A few weeks ago, the Library welcomed Myra Booth-Cockcroft, a PhD candidate at the University of Glasgow, to the Archives and Manuscripts Department for two weeks of work experience. The Library would like to thank Myra for contributing this blog of her time with us and for her work cataloguing some of the inscribed Strata Florida slates.
During the past two weeks, I have been in the Archives and Manuscript Department of the National Library of Wales, getting some experience in the variety of work that goes on there. I met with staff from several different areas of the Department who provided an introduction to their working day, showing me the processes for (to name but a few!): cataloguing manuscripts; cataloguing large archives; manuscript digitisation; conservation, restoration and quarantine; early printed books; creating facsimiles; electronic archives and digital conservation. I also spent a morning observing the work of the staff at the South Reading Room desk, who answer enquiries and facilitate readers’ access to the Library’s collections. I particularly enjoyed having a go at preparing Peniarth MS 6 for digitisation (and getting to see the handwritten notes of J. Gwenogvryn Evans inside!) and photographing another of the Peniarth manuscripts with the staff working on the ongoing project of digitising the entire Peniarth collection. I was also privileged to be able to spend a day working alongside Dr Daniel Huws, Dr Ann Parry Owen, Dr Maredudd ap Huw and Gruffudd Antur, preparing Volume 3 of the forthcoming publication A Repertory of Welsh Manuscripts and Scribes.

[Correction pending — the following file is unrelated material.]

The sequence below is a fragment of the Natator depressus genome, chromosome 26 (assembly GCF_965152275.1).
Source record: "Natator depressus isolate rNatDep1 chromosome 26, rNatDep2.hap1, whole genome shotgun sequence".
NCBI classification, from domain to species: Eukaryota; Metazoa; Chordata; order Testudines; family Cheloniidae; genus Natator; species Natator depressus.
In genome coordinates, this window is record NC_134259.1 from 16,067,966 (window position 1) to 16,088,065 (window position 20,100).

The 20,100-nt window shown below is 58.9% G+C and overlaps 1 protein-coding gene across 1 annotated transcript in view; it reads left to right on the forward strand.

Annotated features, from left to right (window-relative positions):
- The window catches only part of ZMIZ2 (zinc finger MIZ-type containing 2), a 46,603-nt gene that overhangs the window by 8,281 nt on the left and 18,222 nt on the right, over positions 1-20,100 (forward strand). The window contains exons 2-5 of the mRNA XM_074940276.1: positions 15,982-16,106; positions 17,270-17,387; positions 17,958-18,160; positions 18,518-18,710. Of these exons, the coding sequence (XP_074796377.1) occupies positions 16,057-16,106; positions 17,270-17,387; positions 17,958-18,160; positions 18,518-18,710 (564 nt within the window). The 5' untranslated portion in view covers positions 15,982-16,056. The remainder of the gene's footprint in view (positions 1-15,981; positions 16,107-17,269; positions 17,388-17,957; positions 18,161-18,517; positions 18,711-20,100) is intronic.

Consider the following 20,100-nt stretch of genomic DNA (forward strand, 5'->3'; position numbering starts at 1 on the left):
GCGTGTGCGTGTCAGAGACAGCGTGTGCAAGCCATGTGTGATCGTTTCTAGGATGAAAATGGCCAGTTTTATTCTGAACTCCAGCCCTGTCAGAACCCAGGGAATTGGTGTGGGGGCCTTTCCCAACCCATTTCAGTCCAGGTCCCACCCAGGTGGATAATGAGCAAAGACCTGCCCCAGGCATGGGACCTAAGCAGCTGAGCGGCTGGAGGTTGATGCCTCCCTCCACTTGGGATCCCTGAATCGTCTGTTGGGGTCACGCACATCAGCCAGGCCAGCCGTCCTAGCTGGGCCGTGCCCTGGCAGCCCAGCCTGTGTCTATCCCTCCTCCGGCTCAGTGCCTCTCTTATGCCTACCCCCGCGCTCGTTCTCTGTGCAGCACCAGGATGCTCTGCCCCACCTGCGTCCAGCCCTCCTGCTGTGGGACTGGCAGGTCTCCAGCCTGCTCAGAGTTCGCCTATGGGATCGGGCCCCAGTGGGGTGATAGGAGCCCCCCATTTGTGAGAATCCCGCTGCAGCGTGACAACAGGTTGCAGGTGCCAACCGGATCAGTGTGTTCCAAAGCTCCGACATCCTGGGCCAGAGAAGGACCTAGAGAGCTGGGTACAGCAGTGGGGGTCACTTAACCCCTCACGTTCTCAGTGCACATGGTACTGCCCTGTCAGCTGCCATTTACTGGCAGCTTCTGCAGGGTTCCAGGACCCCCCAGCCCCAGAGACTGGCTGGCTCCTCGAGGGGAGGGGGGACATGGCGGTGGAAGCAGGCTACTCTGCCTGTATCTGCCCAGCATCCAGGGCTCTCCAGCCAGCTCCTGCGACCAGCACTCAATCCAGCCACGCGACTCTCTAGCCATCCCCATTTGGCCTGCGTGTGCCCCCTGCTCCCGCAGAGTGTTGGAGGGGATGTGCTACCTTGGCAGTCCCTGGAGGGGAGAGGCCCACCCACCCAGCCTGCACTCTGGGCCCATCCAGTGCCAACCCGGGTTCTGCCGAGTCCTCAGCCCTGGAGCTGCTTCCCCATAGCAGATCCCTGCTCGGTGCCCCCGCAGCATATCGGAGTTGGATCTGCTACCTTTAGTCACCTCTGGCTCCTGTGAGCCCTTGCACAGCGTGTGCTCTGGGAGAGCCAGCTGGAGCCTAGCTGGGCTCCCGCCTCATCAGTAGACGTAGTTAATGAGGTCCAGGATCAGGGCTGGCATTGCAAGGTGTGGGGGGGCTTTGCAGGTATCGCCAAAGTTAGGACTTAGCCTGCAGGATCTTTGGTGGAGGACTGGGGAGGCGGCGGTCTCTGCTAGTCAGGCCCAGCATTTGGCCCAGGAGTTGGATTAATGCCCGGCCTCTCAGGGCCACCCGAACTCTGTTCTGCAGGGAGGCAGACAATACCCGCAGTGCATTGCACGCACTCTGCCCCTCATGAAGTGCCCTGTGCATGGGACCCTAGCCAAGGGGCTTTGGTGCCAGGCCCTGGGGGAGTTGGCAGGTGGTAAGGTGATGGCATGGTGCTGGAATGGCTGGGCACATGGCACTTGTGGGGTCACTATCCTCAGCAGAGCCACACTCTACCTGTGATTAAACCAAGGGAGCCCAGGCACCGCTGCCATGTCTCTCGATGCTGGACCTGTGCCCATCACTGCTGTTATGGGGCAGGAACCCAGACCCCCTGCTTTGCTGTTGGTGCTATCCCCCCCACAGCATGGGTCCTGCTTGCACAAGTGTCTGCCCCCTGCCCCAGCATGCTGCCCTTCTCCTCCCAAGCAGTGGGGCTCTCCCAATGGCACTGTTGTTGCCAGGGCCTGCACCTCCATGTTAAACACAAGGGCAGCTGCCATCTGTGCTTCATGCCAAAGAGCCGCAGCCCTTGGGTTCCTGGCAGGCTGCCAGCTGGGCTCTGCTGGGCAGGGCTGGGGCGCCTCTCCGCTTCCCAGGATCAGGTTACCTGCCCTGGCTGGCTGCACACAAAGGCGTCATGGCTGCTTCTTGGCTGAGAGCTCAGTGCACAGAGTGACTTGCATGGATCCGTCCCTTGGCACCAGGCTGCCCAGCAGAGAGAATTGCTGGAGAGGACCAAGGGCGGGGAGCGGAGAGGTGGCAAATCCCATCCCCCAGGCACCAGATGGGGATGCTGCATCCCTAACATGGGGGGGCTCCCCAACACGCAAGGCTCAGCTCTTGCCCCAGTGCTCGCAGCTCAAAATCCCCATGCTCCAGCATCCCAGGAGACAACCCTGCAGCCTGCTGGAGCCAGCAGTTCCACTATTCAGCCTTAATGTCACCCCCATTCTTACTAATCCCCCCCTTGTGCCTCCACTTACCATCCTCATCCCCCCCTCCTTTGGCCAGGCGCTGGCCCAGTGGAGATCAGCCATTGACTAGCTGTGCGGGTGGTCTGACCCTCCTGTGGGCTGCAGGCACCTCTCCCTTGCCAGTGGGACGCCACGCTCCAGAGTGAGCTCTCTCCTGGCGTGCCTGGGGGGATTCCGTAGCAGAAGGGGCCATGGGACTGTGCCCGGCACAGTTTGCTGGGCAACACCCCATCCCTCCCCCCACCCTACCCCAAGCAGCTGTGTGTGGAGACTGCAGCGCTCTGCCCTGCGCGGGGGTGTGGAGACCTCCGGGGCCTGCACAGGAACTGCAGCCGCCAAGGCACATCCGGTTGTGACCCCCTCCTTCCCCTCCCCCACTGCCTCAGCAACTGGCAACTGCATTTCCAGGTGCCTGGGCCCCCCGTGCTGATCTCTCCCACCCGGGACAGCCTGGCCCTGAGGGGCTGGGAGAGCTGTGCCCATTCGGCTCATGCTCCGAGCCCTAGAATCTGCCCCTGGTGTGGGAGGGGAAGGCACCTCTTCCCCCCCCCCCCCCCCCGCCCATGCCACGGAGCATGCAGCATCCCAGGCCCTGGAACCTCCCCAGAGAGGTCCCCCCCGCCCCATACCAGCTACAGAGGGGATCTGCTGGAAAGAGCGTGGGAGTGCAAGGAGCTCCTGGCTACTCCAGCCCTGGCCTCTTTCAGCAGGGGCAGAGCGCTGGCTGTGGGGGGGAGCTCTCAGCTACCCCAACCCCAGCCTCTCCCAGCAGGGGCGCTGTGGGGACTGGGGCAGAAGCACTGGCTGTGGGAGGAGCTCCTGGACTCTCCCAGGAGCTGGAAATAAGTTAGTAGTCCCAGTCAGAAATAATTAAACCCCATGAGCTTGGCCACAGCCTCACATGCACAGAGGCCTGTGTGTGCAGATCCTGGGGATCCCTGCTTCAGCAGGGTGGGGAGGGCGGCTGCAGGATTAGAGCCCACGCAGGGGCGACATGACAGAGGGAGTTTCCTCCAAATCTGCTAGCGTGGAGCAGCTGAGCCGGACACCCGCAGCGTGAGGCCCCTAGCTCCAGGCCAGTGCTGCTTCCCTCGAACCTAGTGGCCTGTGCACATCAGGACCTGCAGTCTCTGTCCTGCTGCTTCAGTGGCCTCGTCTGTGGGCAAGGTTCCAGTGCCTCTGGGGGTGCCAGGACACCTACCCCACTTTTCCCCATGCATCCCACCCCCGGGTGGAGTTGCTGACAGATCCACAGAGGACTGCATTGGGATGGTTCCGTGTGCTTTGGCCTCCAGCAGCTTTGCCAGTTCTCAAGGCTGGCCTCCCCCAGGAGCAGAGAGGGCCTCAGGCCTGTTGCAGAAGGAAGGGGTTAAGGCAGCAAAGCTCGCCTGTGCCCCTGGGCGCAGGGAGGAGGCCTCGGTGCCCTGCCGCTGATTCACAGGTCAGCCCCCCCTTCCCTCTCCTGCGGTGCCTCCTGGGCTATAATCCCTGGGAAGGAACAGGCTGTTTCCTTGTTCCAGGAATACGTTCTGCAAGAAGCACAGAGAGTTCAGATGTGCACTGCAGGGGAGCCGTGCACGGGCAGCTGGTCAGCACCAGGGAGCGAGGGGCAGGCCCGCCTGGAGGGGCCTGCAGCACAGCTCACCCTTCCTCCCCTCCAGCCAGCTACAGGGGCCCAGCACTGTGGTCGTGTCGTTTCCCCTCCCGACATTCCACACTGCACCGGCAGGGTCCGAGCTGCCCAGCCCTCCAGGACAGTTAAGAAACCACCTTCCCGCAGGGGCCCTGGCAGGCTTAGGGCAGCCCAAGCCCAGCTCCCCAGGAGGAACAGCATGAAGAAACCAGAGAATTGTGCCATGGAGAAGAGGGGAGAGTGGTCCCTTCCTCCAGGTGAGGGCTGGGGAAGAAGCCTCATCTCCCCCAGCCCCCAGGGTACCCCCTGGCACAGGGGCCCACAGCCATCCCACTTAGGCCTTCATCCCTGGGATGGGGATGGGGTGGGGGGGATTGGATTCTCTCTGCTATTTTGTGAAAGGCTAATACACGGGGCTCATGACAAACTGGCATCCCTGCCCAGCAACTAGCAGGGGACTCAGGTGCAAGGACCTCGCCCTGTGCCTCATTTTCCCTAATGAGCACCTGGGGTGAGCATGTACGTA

I gained experience in cataloguing a variety of items: a collection of letters by the Welsh poet and artist David Jones to the French Professor of English Literature Louis Bonnerot; a genealogical roll of Francis Vaughan, dating to 1591, from workshop of renowned Welsh genealogist, Twm Sion Cati; a collection of the papers of the 19th century Welsh antiquary, Owen Williams (Owain Gwyrfai); a stray leaf from a late-13th century manuscript containing the Latin text of Psalm 87 from the Vulgate Bible; and another stray leaf from an early-13th century manuscript, which has survived due to being repurposed as a pastedown for a later manuscript. Perhaps my favourite task of the fortnight, however, was cataloguing the 15th century Strata Florida Slates.
This collection of 35 inscribed slates have been at the Library since 1946, when they were discovered at the site of the Strata Florida Monastery. It was extremely exciting to be able to examine the slates, which have inscriptions in Welsh, Latin, and English, and feature drawings depicting both humans and animals, as well as geometric patterns. The slates are totally unique in a Welsh context, however we find parallels for them in the inscribed slates of a similar date found in Smarmore, County Louth, Ireland, in 1959 and at Paisley Abbey, Renfrewshire, Scotland in 1991. The Strata Florida Slates provide a glimpse into life at the Monastery in the 15th century: one of the slates gives a list of tenants of the Hafodwen Grange and records how many truggs of oats each tenant had to pay as rent for his land (SF1); three are inscribed with poetry in the cyhydedd nawban and cywydd metres (SF2, SF3 and SF4); three appear to have been used as practice for gravestone inscriptions (SF11, SF12 and SF13); and several others portray animals and people, perhaps partly depicting hunting scenes. While examining the slates, I discovered that two of them (SF23 and SF25) are in fact two halves of what was one slate at the time of inscription, revealing a full-length portrait of a bald man in a tunic – perhaps one of the Strata Florida monks? No doubt there is much more to say about these fascinating inscribed slates and I look forward to further research into them being carried out!
I would like to thank the National Library of Wales for a truly fantastic couple of weeks. In particular, thanks to Maredudd ap Huw for organising such a varied and interesting programme of work for me, to all of the staff of the Archives and Manuscripts Department for giving up some of their valuable time to show me their work and for being so welcoming. I am grateful also to the AHRC Centre for Doctoral Training in Celtic Languages for providing the funding for my time at the Library.
PhD candidate, University of Glasgow